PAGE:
Tonawanda News — Ron Wacker is really happy, to say the least. He’s been bugging state and local officials for a long time to put a left turn signal at Wheatfield Street.
“The other day, I was waiting behind another car waiting for traffic to clear to make a left turn, when the car in front of me turned left. I couldn’t believe there was a left turn arrow. Can’t tell you how happy I am,” he laughed.
Ron has worked very hard to get this done. Now, he can start on any number of other trouble spots. Go for it, Ron!
Perhaps today’s column should be called “Pinochle Players Unite.”
After last week’s column about not being able to find pinochle cards, lo and behold on Sunday morning, Monsignor Wetter presented me with two decks of pinochle cards, blessed of course. A great gift.
Then Joy Heinrich sent an email saying that Walgreens has Bicycle playing cards for pinochle at the North Tonawanda store on Payne Avenue.She even said they are in the toy isle, at the back of the row where there’s a whole display of playing cards.
“Have fun playing cards!,” Joy wrote. She also noted pinochle cards are available online, but, as she said, “you’ll pay postage.”
Then, who should weigh in on the cards, but Peter Gfroerer.
“As computer illiterate as I am,” Peter emailed, “a 10-second Google ‘pinochle cards’ search produced all kinds of information. Walmart has them for $1.79 a deck. My father carried four or five decks in his car at all times. Maybe you should do the same.”
Don’t think so, Peter, but I can tell you my sisters are happy campers knowing we’ll be playing with a clean — and not stacked — deck. Come join us any time.
Doesn’t anyone have yarn? It seems hard to believe that no one has answered the call for yarn. It can be picked up at your home or you drop it off at DeGraff Memorial Hospital or the VFW in Tonawanda — or here at the News. Yes, it’s Christmas time and everyone’s busy, but how long does it take to put unused yarn in a bag? It’s something your grandchildren can do.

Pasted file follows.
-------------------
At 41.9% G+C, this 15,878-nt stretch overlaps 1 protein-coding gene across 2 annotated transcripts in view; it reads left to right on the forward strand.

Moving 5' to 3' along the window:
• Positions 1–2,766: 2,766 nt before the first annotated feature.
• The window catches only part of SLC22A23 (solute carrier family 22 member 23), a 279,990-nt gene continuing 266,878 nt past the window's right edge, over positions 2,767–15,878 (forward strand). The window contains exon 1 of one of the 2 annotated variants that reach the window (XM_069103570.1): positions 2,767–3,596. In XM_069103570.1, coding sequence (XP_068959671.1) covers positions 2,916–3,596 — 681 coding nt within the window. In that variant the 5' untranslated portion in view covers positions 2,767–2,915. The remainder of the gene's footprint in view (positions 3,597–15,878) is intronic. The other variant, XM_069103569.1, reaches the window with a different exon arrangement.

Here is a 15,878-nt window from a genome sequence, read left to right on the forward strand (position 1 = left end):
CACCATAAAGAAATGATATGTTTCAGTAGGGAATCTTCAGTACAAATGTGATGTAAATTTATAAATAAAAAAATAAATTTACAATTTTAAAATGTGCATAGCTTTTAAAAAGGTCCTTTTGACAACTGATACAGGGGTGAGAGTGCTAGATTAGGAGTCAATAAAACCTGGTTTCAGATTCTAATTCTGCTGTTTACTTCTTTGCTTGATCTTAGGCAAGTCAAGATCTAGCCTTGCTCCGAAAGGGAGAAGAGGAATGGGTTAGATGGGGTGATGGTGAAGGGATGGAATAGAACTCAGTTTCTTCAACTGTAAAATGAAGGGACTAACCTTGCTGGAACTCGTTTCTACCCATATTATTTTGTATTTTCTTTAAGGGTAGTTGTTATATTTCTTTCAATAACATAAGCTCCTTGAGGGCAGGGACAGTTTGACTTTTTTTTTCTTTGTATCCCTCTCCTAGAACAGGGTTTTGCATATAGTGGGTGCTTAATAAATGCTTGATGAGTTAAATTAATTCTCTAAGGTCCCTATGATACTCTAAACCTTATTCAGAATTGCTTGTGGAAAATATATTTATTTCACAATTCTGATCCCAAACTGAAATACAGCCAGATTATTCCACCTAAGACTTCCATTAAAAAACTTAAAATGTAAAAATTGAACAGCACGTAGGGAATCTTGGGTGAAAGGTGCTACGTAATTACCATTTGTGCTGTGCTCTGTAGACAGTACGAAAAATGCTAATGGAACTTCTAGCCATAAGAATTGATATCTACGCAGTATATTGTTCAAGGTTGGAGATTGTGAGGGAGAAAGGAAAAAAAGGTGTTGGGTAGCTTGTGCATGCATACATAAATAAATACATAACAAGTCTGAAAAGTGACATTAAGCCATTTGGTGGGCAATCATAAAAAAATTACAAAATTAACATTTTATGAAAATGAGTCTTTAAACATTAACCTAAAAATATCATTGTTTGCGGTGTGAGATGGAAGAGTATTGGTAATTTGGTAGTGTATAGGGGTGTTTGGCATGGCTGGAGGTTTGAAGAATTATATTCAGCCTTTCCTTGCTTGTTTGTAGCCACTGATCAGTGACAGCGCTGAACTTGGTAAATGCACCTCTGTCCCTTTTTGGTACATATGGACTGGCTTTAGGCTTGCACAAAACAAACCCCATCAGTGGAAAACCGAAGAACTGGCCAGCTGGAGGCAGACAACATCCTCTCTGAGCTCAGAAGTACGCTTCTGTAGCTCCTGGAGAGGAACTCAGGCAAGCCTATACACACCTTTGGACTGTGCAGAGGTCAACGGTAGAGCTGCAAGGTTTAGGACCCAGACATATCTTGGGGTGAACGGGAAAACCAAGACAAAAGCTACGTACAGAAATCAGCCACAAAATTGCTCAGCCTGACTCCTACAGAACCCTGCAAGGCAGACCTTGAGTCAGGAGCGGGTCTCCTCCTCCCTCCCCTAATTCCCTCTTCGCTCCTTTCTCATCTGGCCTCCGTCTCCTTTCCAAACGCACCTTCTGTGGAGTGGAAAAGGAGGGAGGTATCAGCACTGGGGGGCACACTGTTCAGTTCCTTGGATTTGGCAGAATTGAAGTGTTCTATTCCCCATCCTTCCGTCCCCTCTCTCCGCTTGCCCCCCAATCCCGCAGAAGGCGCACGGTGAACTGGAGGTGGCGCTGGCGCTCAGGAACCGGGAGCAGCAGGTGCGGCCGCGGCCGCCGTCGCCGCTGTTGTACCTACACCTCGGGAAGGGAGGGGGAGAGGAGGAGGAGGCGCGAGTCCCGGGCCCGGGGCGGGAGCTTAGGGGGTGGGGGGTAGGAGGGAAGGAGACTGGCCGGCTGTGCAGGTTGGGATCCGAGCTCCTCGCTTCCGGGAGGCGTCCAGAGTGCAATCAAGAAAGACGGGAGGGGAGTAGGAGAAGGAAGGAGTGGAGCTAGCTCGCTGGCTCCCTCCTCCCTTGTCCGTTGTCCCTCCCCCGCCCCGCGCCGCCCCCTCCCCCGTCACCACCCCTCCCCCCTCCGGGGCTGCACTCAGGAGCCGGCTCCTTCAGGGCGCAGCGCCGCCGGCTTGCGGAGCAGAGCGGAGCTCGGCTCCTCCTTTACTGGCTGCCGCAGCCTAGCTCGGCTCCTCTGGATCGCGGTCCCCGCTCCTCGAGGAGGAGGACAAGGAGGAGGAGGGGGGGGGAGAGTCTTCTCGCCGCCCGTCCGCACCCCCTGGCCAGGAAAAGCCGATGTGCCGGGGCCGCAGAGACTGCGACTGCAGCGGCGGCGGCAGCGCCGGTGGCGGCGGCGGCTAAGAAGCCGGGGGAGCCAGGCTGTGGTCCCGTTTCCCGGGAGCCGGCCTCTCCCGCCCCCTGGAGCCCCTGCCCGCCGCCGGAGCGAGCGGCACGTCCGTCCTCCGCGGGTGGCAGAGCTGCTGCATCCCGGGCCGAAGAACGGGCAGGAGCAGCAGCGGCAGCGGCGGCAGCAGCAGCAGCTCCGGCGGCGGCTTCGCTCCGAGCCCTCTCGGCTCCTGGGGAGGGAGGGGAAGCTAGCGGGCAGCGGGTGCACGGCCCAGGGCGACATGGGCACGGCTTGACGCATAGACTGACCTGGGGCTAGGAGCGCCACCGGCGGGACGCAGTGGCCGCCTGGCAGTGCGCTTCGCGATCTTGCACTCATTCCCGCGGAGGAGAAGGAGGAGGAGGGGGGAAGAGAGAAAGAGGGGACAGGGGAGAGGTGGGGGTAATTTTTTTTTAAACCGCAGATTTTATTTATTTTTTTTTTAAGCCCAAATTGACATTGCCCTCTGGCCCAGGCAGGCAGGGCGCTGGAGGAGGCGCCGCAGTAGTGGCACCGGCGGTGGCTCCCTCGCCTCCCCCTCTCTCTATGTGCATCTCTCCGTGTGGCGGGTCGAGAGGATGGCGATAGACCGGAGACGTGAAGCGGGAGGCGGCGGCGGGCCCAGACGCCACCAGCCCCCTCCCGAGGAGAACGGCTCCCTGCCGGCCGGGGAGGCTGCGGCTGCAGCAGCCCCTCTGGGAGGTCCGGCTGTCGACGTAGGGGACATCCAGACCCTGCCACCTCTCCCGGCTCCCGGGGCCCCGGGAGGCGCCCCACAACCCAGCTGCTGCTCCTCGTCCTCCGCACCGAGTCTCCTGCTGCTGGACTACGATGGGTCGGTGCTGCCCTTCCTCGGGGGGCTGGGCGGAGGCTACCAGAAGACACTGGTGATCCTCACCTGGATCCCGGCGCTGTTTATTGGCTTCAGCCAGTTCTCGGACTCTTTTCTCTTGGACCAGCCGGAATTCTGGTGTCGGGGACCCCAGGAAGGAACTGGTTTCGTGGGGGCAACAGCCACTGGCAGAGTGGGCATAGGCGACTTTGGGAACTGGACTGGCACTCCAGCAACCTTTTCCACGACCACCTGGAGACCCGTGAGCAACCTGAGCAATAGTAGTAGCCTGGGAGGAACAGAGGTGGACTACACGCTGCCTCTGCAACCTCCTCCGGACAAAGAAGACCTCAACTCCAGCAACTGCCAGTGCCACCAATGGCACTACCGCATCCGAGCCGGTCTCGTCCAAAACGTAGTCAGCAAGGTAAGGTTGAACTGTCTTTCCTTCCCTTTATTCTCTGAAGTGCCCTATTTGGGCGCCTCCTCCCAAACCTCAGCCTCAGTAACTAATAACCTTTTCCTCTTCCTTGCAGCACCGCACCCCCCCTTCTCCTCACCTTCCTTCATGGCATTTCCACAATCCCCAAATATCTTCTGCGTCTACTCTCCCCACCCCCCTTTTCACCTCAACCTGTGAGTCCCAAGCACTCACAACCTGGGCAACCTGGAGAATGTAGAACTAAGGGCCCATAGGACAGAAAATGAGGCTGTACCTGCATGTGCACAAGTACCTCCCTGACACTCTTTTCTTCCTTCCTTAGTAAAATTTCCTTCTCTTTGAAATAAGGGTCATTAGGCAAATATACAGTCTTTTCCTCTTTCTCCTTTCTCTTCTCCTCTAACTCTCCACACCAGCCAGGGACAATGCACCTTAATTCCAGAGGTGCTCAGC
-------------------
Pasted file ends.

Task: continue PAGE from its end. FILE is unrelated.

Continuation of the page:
Even though Small Business Saturday was last weekend, one wonders how many really shopped locally. Last week, driving down Payne Avenue, a new digital marquee style sign on Marinelli Jewelers caught my eye. Owner Gary Marinelli said the idea came from his customers who said because of the store’s location, it sometimes goes unnoticed. Not anymore! The sign says it all. And Christmas is a great time to stop by and check out some unusual jewelry items.
Don’t you hate it when your car gives you a message? Yesterday, mine alerted me to “low tire pressure.” So it was off to Dunn Tire in Tonawanda where my car received its last four tires. In about five minutes, the pressure was checked and corrected with the explanation that, “Y’know, it’s cold weather, check the pressure.”
Frank S. Sommers, a true City of Tonawanda native, died this past week. His expertise on basketball, learned from being captain of the Tonawanda High School team and from playing on other teams, was so evident when one of his sons and one of ours played on the same team in high school. I’d sit next to Frank to learn about the game and, given his comments, yell at the referees. He was always proud of Tonawanda and gave 30 years of his life as owner and operatior of Frank’s Barber Shop on Young Street. We have a movie of Frank giving our youngest son his first haircut, snipping the blond curls while our son cried. He cut all our kids’ hair and they all enjoyed going to his shop with their dad — and coming home with all kinds of Tonawanda news. His gardens were always so beautiful, a hobby he really enjoyed. He and his wife, Tess, traveled and were committed to their six children and grandchildren. Great family.
A phone message earlier this week came from a gentleman who asked if his friend, Bill Bush, a lifelong resident of North Tonawanda, could be mentioned for all the good he did. Although I never met Bill, a little research showed that he founded Bush Trucking & Landscaping Inc. on Sweeney Street in North Tonawanda in 1956, a company which continues to operate today in Tonawanda. “Bill should have a tribute,” the caller said. “He donated to the needy, often picking up homeless and taking them to breakfast or for a meal, he was a trustee of Salem Church and a member of Sikora American Legion Post. A great guy.”
Condolences to both families.Contact community editor Barbara Tucker at 693-1000, ext. 4110 or email email@example.com